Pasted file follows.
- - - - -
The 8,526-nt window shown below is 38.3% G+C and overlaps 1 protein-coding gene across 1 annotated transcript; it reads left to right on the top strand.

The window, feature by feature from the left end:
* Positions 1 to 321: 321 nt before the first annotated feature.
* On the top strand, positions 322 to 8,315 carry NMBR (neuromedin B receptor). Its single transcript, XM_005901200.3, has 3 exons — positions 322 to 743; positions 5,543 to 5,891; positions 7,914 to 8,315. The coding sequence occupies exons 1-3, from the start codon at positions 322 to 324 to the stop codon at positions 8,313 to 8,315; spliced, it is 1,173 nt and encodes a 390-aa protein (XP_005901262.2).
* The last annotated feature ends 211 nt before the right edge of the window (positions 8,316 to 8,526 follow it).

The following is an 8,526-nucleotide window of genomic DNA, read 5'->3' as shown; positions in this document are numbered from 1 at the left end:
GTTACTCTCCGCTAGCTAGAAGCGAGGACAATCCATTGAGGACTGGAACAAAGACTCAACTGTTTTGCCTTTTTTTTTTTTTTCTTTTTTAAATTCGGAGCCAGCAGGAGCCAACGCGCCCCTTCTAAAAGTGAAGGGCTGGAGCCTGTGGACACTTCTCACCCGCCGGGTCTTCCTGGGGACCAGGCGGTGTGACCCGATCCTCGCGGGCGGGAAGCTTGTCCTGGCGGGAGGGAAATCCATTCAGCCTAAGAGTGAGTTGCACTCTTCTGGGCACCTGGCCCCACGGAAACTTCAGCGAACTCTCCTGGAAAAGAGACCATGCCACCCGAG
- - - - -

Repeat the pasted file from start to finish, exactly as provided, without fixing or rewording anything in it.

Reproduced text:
The 8,526-nt window shown below is 38.3% G+C and overlaps 1 protein-coding gene across 1 annotated transcript; it reads left to right on the top strand.

The window, feature by feature from the left end:
* Positions 1 to 321: 321 nt before the first annotated feature.
* On the top strand, positions 322 to 8,315 carry NMBR (neuromedin B receptor). Its single transcript, XM_005901200.3, has 3 exons — positions 322 to 743; positions 5,543 to 5,891; positions 7,914 to 8,315. The coding sequence occupies exons 1-3, from the start codon at positions 322 to 324 to the stop codon at positions 8,313 to 8,315; spliced, it is 1,173 nt and encodes a 390-aa protein (XP_005901262.2).
* The last annotated feature ends 211 nt before the right edge of the window (positions 8,316 to 8,526 follow it).

The following is an 8,526-nucleotide window of genomic DNA, read 5'->3' as shown; positions in this document are numbered from 1 at the left end:
GTTACTCTCCGCTAGCTAGAAGCGAGGACAATCCATTGAGGACTGGAACAAAGACTCAACTGTTTTGCCTTTTTTTTTTTTTTCTTTTTTAAATTCGGAGCCAGCAGGAGCCAACGCGCCCCTTCTAAAAGTGAAGGGCTGGAGCCTGTGGACACTTCTCACCCGCCGGGTCTTCCTGGGGACCAGGCGGTGTGACCCGATCCTCGCGGGCGGGAAGCTTGTCCTGGCGGGAGGGAAATCCATTCAGCCTAAGAGTGAGTTGCACTCTTCTGGGCACCTGGCCCCACGGAAACTTCAGCGAACTCTCCTGGAAAAGAGACCATGCCACCCGAG